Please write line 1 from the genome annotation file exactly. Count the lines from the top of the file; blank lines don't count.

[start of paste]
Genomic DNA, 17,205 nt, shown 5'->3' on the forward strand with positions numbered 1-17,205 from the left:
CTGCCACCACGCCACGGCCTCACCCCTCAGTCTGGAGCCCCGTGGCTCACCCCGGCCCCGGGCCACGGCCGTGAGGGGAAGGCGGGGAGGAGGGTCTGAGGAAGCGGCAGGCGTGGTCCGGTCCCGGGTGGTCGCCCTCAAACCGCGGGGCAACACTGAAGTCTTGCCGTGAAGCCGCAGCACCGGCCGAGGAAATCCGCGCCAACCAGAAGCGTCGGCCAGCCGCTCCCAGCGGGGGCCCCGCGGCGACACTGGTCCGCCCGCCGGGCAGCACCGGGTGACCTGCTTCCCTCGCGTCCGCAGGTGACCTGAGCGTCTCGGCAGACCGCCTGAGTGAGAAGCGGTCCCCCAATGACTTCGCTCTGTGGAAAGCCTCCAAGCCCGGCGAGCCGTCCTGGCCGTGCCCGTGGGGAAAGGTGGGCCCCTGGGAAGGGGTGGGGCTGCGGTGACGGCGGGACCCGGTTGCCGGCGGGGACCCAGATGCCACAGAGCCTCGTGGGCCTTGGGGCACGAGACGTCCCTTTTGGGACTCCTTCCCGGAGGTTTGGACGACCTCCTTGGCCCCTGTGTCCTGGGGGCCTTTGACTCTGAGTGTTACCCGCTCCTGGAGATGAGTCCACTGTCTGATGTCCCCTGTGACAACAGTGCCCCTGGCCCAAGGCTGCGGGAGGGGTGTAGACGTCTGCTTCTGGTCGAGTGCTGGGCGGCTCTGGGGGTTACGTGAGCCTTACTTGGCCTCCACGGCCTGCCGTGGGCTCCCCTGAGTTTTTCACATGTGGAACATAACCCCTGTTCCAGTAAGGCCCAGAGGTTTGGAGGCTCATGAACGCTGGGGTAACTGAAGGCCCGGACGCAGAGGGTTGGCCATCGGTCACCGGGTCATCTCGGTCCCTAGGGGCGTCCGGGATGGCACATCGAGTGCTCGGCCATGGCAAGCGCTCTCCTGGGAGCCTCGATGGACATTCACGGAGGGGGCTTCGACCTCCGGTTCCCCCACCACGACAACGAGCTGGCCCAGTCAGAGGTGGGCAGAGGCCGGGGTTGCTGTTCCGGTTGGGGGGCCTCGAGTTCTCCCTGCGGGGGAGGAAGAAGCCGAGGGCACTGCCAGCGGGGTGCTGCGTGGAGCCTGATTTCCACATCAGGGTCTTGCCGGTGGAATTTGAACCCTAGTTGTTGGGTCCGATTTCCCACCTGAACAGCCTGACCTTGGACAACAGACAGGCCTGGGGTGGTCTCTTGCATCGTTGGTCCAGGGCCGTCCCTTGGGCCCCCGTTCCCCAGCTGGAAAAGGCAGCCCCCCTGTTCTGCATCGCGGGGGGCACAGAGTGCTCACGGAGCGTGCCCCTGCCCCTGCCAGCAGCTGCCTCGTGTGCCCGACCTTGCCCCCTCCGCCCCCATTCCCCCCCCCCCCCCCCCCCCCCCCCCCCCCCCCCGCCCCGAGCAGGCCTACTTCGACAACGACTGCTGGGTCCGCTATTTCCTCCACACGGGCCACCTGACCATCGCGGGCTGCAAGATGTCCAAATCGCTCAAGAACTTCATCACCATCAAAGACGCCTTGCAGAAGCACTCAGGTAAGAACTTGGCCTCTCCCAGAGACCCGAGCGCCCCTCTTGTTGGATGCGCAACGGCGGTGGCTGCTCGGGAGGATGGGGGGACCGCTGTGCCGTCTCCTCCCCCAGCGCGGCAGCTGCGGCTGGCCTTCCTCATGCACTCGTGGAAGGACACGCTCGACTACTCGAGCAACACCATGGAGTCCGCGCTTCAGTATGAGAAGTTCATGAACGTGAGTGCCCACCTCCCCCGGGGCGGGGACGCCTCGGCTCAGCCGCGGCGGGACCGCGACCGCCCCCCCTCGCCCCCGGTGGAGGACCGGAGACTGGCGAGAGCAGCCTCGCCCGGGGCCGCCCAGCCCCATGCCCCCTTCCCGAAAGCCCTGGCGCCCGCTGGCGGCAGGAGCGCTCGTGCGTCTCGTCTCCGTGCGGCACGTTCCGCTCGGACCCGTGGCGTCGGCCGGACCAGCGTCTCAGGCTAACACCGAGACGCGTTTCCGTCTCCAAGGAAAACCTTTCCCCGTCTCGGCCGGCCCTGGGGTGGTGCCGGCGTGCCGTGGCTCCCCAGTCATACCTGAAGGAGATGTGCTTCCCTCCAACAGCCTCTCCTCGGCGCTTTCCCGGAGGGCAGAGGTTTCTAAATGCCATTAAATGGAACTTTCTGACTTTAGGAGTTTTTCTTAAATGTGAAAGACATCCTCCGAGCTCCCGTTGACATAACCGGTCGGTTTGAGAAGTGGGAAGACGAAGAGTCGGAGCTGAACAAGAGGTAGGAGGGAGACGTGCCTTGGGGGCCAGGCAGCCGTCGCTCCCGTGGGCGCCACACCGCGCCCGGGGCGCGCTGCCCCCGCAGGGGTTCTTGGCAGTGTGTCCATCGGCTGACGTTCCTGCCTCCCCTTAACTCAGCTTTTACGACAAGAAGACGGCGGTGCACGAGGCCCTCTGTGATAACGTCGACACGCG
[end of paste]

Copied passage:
Genomic DNA, 17,205 nt, shown 5'->3' on the forward strand with positions numbered 1-17,205 from the left: